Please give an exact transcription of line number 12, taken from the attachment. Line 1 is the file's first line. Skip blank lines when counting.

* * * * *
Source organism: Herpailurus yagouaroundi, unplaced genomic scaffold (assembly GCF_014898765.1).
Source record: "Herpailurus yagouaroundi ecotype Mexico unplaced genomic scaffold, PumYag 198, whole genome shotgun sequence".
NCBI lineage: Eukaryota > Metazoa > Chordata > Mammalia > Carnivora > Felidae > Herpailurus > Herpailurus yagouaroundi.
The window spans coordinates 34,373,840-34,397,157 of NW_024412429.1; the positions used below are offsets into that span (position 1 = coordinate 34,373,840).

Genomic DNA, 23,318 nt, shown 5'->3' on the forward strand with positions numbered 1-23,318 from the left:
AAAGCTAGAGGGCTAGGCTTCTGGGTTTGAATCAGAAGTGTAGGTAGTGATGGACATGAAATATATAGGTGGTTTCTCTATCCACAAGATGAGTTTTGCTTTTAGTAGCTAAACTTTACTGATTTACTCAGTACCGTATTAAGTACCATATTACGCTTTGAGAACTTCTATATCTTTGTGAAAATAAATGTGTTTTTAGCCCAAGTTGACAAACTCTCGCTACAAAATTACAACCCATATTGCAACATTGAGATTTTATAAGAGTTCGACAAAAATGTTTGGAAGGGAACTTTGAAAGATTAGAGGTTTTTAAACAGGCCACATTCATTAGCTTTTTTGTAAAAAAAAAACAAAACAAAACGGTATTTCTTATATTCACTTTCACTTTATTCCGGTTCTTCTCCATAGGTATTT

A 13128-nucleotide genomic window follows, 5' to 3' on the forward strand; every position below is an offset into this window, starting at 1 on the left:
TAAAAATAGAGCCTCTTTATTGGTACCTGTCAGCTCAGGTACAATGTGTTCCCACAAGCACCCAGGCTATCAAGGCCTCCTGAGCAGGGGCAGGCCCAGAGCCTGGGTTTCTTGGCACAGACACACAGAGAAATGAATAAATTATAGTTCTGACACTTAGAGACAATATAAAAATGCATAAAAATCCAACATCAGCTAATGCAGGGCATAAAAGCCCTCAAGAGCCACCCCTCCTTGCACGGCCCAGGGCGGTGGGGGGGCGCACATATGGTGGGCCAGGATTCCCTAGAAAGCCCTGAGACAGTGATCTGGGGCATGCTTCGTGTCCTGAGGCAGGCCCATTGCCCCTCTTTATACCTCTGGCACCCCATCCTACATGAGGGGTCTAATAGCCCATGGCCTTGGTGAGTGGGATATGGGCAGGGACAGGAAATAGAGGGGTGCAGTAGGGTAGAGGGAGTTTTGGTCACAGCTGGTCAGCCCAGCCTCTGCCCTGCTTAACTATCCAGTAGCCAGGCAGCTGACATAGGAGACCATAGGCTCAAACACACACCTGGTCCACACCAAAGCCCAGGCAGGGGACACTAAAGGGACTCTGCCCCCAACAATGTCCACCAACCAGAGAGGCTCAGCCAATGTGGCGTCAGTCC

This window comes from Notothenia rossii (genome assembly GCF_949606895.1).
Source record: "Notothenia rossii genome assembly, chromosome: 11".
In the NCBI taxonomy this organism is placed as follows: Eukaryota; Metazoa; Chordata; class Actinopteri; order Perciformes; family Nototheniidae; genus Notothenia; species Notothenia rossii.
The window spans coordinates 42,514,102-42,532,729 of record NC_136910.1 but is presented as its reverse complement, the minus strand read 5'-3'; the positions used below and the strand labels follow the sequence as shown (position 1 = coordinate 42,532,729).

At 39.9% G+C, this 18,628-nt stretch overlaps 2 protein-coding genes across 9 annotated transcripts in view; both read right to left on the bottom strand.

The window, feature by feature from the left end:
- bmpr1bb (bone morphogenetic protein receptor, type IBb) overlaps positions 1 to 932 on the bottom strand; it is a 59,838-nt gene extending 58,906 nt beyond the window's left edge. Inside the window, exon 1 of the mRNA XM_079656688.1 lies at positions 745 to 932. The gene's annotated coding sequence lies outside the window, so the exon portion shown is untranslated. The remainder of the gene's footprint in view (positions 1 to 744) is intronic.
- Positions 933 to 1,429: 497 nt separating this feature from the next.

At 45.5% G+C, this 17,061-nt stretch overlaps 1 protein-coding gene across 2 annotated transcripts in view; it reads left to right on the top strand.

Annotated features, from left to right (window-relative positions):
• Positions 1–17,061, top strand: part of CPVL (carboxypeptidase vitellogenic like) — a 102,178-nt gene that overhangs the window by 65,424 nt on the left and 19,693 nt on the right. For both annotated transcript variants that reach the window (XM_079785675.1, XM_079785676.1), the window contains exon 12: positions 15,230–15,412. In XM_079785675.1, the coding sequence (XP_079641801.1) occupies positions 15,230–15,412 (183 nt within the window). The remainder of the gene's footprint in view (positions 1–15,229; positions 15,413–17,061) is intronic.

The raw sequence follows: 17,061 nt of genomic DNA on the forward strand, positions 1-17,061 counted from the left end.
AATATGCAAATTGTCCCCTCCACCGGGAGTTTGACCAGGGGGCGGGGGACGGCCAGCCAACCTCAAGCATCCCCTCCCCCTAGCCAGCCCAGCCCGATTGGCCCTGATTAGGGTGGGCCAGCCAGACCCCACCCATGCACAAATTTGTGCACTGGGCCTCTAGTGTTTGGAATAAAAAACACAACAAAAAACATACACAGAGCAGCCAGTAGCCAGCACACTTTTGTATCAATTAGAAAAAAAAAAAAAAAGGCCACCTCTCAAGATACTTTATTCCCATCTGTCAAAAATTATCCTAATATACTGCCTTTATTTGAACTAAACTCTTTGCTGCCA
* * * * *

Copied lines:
The window spans coordinates 42,514,102-42,532,729 of record NC_136910.1 but is presented as its reverse complement, the minus strand read 5'-3'; the positions used below and the strand labels follow the sequence as shown (position 1 = coordinate 42,532,729).